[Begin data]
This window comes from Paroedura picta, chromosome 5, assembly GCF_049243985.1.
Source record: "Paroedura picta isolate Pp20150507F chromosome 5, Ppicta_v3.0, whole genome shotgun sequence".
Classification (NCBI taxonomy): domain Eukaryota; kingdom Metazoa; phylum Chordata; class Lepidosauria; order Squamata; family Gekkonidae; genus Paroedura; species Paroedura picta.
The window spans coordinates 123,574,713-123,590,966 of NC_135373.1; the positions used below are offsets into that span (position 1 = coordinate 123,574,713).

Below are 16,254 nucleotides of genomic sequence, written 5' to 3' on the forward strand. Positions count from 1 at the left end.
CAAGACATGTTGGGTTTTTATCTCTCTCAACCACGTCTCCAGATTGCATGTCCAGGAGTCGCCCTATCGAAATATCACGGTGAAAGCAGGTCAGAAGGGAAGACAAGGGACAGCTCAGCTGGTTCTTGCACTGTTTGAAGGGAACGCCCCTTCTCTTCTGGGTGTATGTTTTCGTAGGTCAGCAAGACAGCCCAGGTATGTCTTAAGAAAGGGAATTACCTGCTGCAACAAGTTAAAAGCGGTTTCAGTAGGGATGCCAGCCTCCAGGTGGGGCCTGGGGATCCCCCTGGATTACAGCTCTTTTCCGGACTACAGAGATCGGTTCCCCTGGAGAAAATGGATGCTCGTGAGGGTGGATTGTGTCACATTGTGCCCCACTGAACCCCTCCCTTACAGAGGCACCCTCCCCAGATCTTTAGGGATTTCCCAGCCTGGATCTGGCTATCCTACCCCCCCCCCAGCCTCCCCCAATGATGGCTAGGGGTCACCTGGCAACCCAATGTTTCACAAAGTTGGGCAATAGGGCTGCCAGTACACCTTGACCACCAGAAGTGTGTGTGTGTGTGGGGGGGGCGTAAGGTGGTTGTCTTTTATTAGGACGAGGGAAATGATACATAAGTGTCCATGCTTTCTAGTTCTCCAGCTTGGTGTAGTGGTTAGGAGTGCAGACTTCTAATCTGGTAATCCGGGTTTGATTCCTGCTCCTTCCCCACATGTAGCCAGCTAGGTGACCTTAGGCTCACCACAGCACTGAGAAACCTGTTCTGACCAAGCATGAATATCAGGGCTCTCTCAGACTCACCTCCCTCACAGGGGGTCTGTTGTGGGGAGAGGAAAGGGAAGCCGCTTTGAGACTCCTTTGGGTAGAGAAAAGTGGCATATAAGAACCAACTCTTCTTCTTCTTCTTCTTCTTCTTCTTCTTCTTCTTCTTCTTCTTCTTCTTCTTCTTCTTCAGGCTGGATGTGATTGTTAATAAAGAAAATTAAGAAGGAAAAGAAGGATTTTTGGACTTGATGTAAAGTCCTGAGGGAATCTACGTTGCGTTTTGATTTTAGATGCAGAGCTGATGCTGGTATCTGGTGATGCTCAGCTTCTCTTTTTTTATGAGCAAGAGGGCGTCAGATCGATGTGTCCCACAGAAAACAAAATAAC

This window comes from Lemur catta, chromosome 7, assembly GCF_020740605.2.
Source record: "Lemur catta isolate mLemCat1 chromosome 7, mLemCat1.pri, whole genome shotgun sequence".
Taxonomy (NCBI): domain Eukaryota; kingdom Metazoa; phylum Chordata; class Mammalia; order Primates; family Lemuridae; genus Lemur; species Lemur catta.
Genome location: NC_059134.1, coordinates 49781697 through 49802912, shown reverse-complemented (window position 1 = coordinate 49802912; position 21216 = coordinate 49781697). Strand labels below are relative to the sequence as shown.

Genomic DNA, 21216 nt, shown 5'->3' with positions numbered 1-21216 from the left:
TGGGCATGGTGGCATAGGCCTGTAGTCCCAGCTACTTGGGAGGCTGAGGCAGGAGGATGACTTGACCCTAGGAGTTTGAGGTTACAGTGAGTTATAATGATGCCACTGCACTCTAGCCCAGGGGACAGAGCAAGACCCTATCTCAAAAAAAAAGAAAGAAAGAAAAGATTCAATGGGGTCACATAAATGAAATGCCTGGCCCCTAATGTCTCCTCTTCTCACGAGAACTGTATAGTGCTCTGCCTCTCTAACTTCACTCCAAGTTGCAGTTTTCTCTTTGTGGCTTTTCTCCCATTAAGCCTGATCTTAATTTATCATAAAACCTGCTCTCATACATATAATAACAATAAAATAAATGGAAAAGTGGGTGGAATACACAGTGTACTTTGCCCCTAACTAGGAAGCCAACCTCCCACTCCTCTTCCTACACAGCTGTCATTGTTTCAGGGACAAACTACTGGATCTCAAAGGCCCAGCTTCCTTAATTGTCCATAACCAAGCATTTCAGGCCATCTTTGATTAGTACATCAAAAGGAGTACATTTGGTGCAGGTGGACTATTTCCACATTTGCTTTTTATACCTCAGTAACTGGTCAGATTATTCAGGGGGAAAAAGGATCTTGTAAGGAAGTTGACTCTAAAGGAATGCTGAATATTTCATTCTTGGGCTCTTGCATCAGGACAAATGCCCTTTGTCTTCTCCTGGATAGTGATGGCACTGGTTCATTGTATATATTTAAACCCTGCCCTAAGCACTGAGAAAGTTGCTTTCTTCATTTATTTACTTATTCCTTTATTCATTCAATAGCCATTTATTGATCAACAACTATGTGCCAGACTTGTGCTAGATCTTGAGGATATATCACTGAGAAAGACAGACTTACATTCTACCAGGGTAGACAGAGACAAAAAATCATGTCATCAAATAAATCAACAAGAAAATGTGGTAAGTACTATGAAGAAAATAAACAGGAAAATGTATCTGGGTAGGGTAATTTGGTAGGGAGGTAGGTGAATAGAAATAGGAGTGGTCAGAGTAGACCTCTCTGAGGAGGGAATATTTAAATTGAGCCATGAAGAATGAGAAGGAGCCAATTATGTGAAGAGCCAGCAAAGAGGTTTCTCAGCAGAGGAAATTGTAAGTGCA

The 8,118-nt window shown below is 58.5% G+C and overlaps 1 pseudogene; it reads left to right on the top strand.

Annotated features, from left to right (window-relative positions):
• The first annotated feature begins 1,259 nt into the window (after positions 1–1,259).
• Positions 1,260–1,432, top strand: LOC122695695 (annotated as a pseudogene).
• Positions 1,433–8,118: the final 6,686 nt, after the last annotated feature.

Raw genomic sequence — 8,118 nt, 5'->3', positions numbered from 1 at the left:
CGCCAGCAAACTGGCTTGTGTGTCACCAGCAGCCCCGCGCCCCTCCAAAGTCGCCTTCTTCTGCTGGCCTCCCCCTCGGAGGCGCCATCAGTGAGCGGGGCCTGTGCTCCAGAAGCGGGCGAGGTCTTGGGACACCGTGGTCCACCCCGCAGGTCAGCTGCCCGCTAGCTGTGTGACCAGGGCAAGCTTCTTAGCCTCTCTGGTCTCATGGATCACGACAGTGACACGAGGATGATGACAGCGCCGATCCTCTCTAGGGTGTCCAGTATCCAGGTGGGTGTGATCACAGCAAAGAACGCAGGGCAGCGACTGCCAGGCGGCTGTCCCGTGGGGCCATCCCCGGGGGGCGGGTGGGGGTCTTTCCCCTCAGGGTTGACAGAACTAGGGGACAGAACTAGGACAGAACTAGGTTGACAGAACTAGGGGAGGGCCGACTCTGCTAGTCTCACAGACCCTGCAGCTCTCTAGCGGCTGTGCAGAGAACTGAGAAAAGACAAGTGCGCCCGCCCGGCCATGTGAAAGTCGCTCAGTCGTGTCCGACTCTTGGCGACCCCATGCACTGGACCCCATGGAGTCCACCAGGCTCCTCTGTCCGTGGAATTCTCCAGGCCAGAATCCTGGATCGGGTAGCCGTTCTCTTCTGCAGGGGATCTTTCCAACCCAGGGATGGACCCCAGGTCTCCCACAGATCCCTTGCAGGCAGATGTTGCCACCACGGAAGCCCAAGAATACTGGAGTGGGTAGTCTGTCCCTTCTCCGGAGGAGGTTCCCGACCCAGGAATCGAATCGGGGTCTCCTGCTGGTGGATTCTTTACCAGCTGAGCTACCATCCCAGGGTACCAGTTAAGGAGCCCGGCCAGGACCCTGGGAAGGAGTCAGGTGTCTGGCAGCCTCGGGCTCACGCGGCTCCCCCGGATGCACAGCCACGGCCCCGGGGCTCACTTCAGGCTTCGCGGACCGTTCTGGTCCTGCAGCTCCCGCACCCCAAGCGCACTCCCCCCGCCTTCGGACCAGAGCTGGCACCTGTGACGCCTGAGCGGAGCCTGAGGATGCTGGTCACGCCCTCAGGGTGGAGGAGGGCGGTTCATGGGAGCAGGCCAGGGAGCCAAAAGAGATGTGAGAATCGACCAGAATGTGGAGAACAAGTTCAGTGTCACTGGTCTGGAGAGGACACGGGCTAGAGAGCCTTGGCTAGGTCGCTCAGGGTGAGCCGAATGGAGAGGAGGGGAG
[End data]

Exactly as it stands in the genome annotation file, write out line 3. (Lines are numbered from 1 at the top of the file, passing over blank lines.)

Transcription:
Classification (NCBI taxonomy): domain Eukaryota; kingdom Metazoa; phylum Chordata; class Lepidosauria; order Squamata; family Gekkonidae; genus Paroedura; species Paroedura picta.